IJames Watt - mproving the BroilerJames Watt made a new boiler for the experimental investigation on which he was about to enter that could measure the quantity of water evaporated and the steam condensed at every stroke of the engine.
James Watt Rediscovers Latent HeatHe soon discovered that it required a very small quantity of steam to heat a very large quantity of water, and immediately started to determine with precision the relative weights of steam and water in the steam cylinder when condensation took place at the down stroke of the engine. James Watt independently proved the existence of "latent heat", the discovery of another scientist, Doctor Black. Watt went to Black with his research, who shared his knowledge with Watt. Watt found that, at the boiling point, his condensing steam was capable of heating six times its weight of water used for producing condensation.
James Watt's Separate CondenserRealizing that steam, weight for weight was a vastly greater absorbent and reservoir of heat than water, Watt saw the importance of taking greater care to economize it than had previously been attempted. At first, he economized in the boiler, and made boilers with wooden "shells" in order to prevent losses by conduction and radiation, and used a larger number of flues to secure more complete absorption of the heat from the furnace gases. He also covered his steam pipes with nonconducting materials, and took every precaution to secure the complete utilization of the heat of combustion. He soon discovered that the great source of loss was to be found in defects which he noted in the action of the steam in the cylinder. He soon concluded that the sources of loss of heat in the Newcomen engine which would be greatly exaggerated in a small model were:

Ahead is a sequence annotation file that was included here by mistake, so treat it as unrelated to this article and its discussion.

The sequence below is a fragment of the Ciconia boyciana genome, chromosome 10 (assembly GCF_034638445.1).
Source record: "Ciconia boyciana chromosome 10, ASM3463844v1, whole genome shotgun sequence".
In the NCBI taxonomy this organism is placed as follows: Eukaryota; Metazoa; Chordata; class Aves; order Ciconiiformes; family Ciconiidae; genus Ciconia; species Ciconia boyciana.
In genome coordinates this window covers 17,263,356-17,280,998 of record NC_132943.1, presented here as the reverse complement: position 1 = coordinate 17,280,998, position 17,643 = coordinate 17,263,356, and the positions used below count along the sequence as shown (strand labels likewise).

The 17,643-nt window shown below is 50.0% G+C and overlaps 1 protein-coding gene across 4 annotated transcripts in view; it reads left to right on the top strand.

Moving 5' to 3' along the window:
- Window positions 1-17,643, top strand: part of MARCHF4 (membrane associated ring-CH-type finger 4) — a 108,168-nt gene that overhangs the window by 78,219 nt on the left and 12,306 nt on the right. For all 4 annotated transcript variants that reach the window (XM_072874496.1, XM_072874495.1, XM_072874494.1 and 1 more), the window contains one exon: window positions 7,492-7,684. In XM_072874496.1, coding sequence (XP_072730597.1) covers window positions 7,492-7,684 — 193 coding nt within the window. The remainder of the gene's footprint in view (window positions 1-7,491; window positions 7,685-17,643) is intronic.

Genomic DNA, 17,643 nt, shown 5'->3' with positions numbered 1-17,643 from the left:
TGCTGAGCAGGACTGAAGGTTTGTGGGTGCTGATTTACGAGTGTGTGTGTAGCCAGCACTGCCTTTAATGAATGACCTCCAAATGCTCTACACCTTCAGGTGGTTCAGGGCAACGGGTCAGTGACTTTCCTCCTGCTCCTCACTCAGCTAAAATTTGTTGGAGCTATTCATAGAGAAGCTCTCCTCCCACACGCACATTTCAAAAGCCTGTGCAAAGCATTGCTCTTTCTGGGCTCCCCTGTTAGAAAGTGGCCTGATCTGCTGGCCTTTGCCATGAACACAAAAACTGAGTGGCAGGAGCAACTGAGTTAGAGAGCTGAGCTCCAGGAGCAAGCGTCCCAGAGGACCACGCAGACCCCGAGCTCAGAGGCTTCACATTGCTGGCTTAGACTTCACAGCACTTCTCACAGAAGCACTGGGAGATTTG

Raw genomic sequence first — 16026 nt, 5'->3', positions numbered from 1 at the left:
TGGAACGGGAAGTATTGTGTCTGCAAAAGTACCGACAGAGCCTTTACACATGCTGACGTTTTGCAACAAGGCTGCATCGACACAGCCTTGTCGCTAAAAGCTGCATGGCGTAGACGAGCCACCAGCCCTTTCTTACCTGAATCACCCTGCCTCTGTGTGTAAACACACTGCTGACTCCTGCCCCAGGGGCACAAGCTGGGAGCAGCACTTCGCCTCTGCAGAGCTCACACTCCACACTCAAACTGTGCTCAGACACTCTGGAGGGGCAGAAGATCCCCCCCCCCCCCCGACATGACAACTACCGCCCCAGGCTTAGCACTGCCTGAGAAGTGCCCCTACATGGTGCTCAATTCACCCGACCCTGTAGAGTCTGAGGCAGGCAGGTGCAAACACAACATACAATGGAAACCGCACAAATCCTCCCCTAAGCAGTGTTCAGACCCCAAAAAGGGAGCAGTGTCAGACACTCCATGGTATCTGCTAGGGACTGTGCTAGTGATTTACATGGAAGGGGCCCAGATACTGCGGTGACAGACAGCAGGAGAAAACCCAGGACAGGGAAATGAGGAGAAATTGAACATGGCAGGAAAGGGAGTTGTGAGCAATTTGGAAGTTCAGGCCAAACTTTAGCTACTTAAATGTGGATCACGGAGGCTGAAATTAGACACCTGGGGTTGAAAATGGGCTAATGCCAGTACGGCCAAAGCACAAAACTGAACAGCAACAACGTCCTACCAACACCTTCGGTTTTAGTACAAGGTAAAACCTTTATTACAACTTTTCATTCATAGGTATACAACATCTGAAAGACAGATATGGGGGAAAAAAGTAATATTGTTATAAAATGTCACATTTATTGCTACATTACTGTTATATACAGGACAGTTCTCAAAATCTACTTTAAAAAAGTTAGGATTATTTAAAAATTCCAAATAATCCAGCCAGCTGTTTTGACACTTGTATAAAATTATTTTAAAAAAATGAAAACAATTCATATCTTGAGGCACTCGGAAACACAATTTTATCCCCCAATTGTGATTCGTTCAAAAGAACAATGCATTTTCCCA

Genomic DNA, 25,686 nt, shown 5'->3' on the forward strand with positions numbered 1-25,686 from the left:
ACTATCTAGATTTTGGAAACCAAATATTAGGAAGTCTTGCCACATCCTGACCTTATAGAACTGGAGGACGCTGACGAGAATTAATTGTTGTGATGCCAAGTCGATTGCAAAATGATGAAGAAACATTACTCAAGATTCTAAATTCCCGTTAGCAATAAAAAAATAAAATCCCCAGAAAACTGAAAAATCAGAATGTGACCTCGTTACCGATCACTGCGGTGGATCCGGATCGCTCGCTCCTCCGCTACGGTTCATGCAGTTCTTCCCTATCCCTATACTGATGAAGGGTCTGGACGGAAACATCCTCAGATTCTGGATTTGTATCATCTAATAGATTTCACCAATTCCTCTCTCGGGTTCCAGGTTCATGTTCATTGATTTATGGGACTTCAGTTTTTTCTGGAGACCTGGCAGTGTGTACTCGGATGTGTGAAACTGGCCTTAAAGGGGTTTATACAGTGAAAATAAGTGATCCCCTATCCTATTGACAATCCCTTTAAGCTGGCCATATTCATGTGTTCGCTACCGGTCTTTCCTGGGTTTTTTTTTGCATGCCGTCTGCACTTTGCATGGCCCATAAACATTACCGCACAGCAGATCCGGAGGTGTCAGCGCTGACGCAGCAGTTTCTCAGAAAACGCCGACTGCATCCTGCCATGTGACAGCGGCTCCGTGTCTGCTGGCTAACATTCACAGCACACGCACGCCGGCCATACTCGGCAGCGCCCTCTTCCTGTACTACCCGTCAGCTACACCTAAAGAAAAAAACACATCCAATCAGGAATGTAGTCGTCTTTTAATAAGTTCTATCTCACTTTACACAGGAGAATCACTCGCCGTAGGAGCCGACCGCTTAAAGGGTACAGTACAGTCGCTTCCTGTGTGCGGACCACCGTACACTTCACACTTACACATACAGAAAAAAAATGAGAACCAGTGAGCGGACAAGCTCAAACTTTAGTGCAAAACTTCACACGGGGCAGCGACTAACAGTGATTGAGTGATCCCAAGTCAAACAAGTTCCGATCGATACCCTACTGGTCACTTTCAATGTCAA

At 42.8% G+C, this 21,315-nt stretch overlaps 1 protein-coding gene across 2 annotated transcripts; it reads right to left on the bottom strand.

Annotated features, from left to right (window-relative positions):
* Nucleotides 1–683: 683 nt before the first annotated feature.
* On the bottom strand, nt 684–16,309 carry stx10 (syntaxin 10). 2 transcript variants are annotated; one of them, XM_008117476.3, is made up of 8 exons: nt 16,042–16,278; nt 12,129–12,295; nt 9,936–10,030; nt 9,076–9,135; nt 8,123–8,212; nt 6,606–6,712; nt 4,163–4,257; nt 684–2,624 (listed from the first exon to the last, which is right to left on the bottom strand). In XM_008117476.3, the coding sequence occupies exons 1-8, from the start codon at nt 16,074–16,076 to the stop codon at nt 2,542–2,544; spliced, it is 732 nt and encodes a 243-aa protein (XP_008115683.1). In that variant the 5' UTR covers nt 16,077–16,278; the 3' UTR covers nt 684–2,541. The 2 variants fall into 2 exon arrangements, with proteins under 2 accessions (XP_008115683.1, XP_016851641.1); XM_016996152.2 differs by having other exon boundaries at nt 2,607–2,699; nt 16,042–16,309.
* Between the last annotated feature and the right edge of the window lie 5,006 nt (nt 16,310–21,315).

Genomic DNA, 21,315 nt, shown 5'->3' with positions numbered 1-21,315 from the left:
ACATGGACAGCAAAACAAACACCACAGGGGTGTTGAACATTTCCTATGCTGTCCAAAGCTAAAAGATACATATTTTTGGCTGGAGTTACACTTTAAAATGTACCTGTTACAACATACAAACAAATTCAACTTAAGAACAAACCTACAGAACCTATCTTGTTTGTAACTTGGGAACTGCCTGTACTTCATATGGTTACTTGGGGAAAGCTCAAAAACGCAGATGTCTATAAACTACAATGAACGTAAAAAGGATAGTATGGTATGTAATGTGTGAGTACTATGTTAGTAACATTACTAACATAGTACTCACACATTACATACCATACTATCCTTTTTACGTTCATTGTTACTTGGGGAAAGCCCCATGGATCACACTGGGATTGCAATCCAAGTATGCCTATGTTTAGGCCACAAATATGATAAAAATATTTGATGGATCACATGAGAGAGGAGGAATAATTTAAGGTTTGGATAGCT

- First, the dissipation of heat by the cylinder itself, which was of brass, and was both a good conductor and a good radiator.
- Secondly, the loss of heat consequent upon the necessity of cooling down the cylinder at every stroke, in producing the vacuum.
- Thirdly, the loss of power due to the pressure of vapor beneath the piston, which was a consequence of the imperfect method of condensation.
Continuing his research, he measured the amount of steam used at each stroke, comparing it with the quantity that would just fill the cylinder, he found that at least three fourths was required. The quantity of cold water necessary to produce the condensation of a given weight of steam was determined next; and he found that one pound of steam contained enough heat to raise about six pounds of cold water, as used for condensation, from the temperature of 62° to the boiling point. James Watt was compelled to use, at each stroke of the Newcomen engine, four times as much injection water as the amount used to condense a cylinder full of steam. This confirmed his previous conclusion that three-fourths of the heat supplied to the engine was wasted.